Facebook has noted that these limits won’t apply until Apple begins to enforce the iOS 14 changes. However, it’s worth starting to comprehend the changes that might need to take place in order to comply within this limit. 

App Install Campaigns

The changes will also significantly impact app install tracking. For all iOS 14 app install campaigns, Facebook will rely solely on Apple’s API and the data provided through this in order to report on app install and other in-app events. 

This means that there will no longer be real-time reporting. The move to API tracking may cause a three-day delay to data and, therefore, reporting.

At the moment, Apple’s API will report results aggregated at the campaign level. This means that app install campaigns will not provide granular ad set or ad level reporting, but rather a holistic view of performance. Additionally, the API doesn’t support the Facebook attribution window, so results will now be based on the attribution window set through Apple’s API.

It’s worth noting that the above changes and limitations apply to app installs and app events, not to Facebook metrics such as impressions or link clicks. 

These changes will be felt incrementally as users gradually update to iOS 14. For devices using iOS 13 or below, the above doesn’t apply. 

Blue State Recommendations

While this is an issue that will be felt across any campaign that relies on this type of data, Facebook has been the first to publicly announce that they disagree with Apple’s policy changes. In response, they are working to ensure that advertisers can continue to rely on the platform for accurate reporting and campaign measurement.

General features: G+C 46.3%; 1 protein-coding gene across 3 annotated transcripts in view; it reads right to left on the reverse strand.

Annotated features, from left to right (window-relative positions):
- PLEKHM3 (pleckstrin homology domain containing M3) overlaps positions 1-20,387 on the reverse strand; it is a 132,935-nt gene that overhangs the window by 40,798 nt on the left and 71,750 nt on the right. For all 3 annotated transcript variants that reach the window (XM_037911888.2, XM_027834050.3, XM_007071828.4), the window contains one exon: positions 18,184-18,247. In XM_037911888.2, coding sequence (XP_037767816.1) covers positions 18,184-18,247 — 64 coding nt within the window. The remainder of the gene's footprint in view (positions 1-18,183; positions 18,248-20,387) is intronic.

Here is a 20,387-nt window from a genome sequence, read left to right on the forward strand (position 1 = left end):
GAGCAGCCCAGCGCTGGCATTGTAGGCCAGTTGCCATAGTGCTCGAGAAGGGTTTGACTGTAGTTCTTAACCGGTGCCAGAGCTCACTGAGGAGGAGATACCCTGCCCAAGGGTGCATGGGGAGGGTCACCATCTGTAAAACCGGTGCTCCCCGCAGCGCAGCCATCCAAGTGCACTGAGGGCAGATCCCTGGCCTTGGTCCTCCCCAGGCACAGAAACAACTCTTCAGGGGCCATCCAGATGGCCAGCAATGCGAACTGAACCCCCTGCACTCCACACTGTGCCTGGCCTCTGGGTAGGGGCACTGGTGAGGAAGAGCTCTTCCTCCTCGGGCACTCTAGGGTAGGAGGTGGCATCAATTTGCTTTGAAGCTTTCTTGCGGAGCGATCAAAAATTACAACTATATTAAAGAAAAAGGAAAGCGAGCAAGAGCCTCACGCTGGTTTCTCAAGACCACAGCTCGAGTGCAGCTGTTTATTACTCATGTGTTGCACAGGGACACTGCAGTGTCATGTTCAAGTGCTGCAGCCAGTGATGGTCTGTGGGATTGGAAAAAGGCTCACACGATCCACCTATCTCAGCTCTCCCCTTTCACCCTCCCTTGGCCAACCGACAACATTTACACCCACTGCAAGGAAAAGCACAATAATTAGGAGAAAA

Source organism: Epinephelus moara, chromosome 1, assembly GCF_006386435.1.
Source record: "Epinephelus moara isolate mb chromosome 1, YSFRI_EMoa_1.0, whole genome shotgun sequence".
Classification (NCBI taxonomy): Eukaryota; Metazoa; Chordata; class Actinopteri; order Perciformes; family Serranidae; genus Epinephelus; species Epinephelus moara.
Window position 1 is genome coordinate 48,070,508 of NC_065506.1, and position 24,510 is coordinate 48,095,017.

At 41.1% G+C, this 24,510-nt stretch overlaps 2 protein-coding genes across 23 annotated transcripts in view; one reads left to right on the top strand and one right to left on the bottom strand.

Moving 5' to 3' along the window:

We recommend that your organization follows Facebook’s guidance to ensure that the impact on measurement is as minimal as possible. Here are a few things we’re planning to assist our clients with, to ensure that folks are equipped for what’s to come:

  1. Complete domain verification:  Facebook has always recommended that “all businesses should verify their domain as a best practice.” Now, this becomes synonymous with the ability to track conversions across activity as the iOS 14 update becomes more widespread. Where domains are integrating pixels owned by multiple businesses, the verification becomes more important in order to mitigate future conversion tracking issues. 
  2. Plan to streamline your conversion events linked to each domain: Facebook confirms these changes will mean that “you can only configure up to eight unique conversion events per website domain that can be used for campaign optimization.” We recommend ensuring that all conversion-based landing pages sit under the one primary domain that is verified with Facebook. When activity drives users off-site to complete an action, it will no longer be possible to accurately track conversions in-platform. 
  3. Verify conversions within your CRM: As the true impact to each organization’s conversion-based campaigns won’t be similar, we’re recommending that everyone refers to CRM data over the next few months to verify any Facebook conversion data. Even when Facebook tracking pixels are set up correctly, we anticipate that Facebook’s reported conversion data will begin to underreport conversions as more users opt out of tracking. Your organization should refer to the sourced conversions within their CRM reporting to understand a truer sense of how many last-click conversions were driven by Facebook ads.

Have other questions about these updates or how it impacts your larger paid media strategy? Get in touch.